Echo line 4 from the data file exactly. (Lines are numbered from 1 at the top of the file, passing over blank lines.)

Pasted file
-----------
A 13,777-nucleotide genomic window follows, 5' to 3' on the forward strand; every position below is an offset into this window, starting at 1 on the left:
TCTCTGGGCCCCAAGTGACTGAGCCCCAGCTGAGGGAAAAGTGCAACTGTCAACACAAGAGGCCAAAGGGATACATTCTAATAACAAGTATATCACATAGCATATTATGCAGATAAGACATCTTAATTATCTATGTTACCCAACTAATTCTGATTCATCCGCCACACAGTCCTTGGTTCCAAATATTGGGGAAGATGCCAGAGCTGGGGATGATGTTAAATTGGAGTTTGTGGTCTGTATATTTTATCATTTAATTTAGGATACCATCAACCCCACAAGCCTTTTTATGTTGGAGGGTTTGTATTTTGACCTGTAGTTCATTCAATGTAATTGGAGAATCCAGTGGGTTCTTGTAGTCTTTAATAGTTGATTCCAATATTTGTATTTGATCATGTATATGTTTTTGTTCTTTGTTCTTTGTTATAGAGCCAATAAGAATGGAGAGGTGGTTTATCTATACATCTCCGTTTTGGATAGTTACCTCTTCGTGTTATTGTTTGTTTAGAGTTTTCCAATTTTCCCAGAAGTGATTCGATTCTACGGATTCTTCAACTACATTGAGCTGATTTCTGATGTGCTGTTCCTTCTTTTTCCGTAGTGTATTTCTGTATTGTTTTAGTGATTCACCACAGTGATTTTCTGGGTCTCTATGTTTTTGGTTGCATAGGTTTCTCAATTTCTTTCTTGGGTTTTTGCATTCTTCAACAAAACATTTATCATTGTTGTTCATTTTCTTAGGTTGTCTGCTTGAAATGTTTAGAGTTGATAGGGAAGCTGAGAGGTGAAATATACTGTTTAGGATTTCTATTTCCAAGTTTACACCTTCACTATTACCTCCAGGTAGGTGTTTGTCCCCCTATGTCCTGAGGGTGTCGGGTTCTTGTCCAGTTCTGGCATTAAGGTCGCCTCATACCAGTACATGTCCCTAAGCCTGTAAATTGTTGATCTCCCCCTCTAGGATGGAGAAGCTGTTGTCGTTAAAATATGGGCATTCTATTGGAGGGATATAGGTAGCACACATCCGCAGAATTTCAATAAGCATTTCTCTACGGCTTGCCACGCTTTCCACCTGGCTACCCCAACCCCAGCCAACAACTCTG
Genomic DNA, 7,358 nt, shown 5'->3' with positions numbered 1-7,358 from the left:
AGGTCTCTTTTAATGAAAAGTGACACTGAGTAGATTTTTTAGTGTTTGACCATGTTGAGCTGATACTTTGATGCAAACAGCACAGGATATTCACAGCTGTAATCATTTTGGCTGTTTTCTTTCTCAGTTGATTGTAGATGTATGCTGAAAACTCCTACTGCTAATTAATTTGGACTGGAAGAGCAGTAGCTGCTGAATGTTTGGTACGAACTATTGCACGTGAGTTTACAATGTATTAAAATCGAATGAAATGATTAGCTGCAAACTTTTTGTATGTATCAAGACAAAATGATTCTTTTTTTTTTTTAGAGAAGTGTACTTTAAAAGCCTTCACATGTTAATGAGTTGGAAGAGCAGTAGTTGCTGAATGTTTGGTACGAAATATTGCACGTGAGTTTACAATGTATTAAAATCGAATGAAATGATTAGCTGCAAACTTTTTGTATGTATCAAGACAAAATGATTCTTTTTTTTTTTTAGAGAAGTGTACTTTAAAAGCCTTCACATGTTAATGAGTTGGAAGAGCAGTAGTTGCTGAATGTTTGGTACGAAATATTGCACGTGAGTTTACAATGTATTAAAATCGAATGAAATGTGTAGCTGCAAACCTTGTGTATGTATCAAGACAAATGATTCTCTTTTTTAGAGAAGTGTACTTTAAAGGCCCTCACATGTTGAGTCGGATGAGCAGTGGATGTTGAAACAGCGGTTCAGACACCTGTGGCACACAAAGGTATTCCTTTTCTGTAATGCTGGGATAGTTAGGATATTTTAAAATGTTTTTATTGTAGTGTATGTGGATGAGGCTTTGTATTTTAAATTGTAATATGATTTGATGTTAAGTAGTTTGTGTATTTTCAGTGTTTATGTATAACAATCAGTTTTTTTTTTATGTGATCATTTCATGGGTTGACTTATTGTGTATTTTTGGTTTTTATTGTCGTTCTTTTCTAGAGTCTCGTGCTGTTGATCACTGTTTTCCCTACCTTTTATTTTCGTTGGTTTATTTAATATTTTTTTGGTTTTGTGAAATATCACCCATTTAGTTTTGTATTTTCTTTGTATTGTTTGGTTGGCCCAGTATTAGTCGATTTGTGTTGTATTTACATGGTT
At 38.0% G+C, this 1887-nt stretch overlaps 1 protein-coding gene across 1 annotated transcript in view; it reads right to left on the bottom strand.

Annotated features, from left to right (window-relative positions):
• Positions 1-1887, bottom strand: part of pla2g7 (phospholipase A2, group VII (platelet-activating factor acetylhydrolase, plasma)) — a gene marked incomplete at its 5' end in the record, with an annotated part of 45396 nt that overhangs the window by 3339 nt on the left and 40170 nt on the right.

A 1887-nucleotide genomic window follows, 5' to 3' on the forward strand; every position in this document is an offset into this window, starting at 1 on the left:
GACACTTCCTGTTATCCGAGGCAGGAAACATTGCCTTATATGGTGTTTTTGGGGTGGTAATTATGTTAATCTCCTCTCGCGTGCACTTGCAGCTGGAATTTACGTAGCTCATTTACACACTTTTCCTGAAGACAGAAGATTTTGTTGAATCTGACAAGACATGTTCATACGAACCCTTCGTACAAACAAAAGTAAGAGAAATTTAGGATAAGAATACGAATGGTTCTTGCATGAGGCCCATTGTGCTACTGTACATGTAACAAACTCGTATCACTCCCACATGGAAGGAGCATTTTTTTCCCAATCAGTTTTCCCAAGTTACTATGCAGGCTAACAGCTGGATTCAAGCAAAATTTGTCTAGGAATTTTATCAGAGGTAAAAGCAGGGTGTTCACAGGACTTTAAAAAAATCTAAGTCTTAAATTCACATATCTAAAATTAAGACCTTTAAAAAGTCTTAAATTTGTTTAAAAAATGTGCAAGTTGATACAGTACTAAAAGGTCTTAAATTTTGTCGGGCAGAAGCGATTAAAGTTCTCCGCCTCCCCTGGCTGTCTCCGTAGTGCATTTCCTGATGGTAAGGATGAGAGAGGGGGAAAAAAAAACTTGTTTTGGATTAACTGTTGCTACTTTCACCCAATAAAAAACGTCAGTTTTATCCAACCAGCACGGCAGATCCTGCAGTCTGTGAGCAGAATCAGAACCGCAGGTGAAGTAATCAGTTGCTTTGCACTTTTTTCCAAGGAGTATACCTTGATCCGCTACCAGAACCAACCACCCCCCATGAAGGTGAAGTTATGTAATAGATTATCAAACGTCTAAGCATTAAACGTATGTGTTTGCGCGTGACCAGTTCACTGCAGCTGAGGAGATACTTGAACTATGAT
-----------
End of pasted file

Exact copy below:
AGGTCTCTTTTAATGAAAAGTGACACTGAGTAGATTTTTTAGTGTTTGACCATGTTGAGCTGATACTTTGATGCAAACAGCACAGGATATTCACAGCTGTAATCATTTTGGCTGTTTTCTTTCTCAGTTGATTGTAGATGTATGCTGAAAACTCCTACTGCTAATTAATTTGGACTGGAAGAGCAGTAGCTGCTGAATGTTTGGTACGAACTATTGCACGTGAGTTTACAATGTATTAAAATCGAATGAAATGATTAGCTGCAAACTTTTTGTATGTATCAAGACAAAATGATTCTTTTTTTTTTTTAGAGAAGTGTACTTTAAAAGCCTTCACATGTTAATGAGTTGGAAGAGCAGTAGTTGCTGAATGTTTGGTACGAAATATTGCACGTGAGTTTACAATGTATTAAAATCGAATGAAATGATTAGCTGCAAACTTTTTGTATGTATCAAGACAAAATGATTCTTTTTTTTTTTTAGAGAAGTGTACTTTAAAAGCCTTCACATGTTAATGAGTTGGAAGAGCAGTAGTTGCTGAATGTTTGGTACGAAATATTGCACGTGAGTTTACAATGTATTAAAATCGAATGAAATGTGTAGCTGCAAACCTTGTGTATGTATCAAGACAAATGATTCTCTTTTTTAGAGAAGTGTACTTTAAAGGCCCTCACATGTTGAGTCGGATGAGCAGTGGATGTTGAAACAGCGGTTCAGACACCTGTGGCACACAAAGGTATTCCTTTTCTGTAATGCTGGGATAGTTAGGATATTTTAAAATGTTTTTATTGTAGTGTATGTGGATGAGGCTTTGTATTTTAAATTGTAATATGATTTGATGTTAAGTAGTTTGTGTATTTTCAGTGTTTATGTATAACAATCAGTTTTTTTTTTATGTGATCATTTCATGGGTTGACTTATTGTGTATTTTTGGTTTTTATTGTCGTTCTTTTCTAGAGTCTCGTGCTGTTGATCACTGTTTTCCCTACCTTTTATTTTCGTTGGTTTATTTAATATTTTTTTGGTTTTGTGAAATATCACCCATTTAGTTTTGTATTTTCTTTGTATTGTTTGGTTGGCCCAGTATTAGTCGATTTGTGTTGTATTTACATGGTT